Tylenol (Acetaminophen) Liver Damage
Dennis Lee, MD
Dr. Lee was born in Shanghai, China, and received his college and medical training in the United States. He is fluent in English and three Chinese dialects. He graduated with chemistry departmental honors from Harvey Mudd College. He was appointed president of AOA society at UCLA School of Medicine. He underwent internal medicine residency and gastroenterology fellowship training at Cedars Sinai Medical Center.
- Acetaminophen (Tylenol) liver damage facts
- "Is it safe for me to take Tylenol?"
- Do the recommended doses of Tylenol cause any liver damage?
- Why should we know that the generic name of Tylenol is acetaminophen?
- Just how much acetaminophen is safe to take?
- How is acetaminophen processed (metabolized) in the body?
- How does an overdose of acetaminophen cause liver injury?
- Is overdose with acetaminophen usually accidental or intentional?
- How can accidental overdose be avoided in adults?
- How can overdose be avoided in children?
- What are the symptoms and signs of acetaminophen-induced liver damage?
- What should be done if acetaminophen toxicity is suspected?
- Patient Comments: Tylenol Liver Damage - Symptoms
- Patient Comments: Tylenol Liver Damage - Alternatives
Acetaminophen (Tylenol) liver damage facts
- Acetaminophen is a very safe drug when taken as directed, even for people with liver disease. Nevertheless, every drug carries risks.
- Liver damage from acetaminophen, which can be severe, can result either from an overdose or from regular doses that are taken while drinking alcohol.
- Most cases of acetaminophen-induced liver injury are caused by an intentional or suicidal overdose.
- Unintentional or accidental overdose of acetaminophen can usually be avoided with care and attention to the dosing.
- Physicians can estimate a patient's probability of developing liver injury based on the timing of the overdose and the blood level of the drug.
- In patients with acetaminophen liver damage, the usual clinical sequence is nausea and vomiting for the first 12-24 hours, then the patient seems well for the next 12-24 hours, after which abnormal liver blood tests develop.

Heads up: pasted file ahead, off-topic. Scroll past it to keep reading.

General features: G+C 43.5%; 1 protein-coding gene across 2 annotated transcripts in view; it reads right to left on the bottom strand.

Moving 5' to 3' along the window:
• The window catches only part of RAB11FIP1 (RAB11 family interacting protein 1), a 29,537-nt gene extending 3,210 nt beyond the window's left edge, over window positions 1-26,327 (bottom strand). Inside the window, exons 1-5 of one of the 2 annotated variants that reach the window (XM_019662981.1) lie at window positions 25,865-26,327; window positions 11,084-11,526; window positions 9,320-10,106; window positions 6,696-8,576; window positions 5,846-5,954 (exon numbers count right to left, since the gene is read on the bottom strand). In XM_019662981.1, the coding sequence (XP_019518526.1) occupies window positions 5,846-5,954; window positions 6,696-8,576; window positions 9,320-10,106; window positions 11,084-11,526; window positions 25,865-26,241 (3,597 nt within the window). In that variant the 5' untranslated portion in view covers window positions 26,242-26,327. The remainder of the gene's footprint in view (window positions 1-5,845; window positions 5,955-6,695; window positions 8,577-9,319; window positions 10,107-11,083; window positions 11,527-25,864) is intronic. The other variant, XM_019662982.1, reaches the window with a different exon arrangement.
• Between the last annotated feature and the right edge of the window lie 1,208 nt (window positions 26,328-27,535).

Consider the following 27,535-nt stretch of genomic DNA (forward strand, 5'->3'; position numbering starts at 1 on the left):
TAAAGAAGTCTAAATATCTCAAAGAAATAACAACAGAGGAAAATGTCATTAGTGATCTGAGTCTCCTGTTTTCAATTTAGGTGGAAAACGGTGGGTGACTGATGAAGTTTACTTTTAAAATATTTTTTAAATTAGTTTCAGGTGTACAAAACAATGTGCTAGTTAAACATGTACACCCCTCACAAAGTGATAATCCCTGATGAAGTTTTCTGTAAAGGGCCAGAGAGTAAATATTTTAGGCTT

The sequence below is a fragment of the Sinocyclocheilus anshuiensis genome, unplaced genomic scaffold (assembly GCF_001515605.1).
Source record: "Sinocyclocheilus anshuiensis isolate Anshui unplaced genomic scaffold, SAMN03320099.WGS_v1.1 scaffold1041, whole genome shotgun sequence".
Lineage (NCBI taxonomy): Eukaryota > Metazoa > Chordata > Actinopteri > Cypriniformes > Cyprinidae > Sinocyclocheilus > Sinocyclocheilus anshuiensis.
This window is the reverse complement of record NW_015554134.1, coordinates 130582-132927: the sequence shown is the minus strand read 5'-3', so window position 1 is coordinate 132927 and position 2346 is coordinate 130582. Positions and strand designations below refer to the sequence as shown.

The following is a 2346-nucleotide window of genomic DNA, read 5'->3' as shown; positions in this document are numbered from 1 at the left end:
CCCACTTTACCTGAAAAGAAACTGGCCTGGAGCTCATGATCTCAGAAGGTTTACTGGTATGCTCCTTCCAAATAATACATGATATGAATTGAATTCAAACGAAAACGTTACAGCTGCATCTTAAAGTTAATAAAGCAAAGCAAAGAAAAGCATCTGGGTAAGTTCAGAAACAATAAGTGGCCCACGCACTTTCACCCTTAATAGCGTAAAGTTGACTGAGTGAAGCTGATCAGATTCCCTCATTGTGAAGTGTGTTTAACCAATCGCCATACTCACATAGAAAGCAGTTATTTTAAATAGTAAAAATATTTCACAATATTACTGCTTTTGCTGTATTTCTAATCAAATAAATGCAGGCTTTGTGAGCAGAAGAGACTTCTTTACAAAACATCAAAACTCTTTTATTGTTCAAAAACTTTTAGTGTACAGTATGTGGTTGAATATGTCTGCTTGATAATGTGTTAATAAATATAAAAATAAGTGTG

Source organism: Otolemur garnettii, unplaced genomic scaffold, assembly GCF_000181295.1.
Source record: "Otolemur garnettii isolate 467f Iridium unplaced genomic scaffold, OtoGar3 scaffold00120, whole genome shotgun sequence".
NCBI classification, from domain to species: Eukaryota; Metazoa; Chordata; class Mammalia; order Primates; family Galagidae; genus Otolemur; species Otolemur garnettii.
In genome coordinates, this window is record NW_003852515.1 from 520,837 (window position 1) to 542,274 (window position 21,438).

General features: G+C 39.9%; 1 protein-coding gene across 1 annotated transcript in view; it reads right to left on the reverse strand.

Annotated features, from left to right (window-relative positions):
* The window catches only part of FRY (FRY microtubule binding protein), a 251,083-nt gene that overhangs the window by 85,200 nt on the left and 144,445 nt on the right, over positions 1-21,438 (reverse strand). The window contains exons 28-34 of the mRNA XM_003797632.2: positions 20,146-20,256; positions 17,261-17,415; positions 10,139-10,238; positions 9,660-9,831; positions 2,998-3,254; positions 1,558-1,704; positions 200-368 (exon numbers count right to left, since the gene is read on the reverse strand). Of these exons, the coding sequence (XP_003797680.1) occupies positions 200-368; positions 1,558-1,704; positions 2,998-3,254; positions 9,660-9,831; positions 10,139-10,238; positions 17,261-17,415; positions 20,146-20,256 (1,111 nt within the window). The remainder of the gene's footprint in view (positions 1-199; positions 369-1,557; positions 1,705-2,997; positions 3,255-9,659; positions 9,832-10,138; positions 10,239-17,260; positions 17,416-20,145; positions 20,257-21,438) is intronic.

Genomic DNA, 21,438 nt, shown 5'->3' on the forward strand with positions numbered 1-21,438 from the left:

- An antidote, N-acetyl cysteine, is available and should be given to the patient as soon as possible, preferably within 16 hours after the acetaminophen was taken.
"Is it safe for me to take Tylenol?"
Tylenol is currently the most popular painkiller in the United States. Americans take over 8 billion pills (tablets or capsules) of Tylenol each year. Acetaminophen is the general (generic) name for Tylenol, which is a brand name. Although acetaminophen is contained in over 200 medications, most of them do not have the name "Tylenol" on their labels. Moreover, just about every patient with liver disease in my practice invariably asks:
- "Is it safe for me to take Tylenol?" or
- "How much Tylenol can I take?"
These questions highlight the public's awareness of the potential for acetaminophen to cause liver damage or injury.
Tylenol is a very effective pain-killing (analgesic) and fever-reducing (anti-pyretic) agent. It is also a very safe drug as long as the recommended dosage is not exceeded. In fact, the use of Tylenol instead of aspirin to treat fevers in infants has greatly reduced the occurrence of Reye's syndrome, an often fatal form of liver failure. Ironically, however, taking too much Tylenol (an overdose) can also cause liver failure, although by a different process (mechanism), as discussed below.
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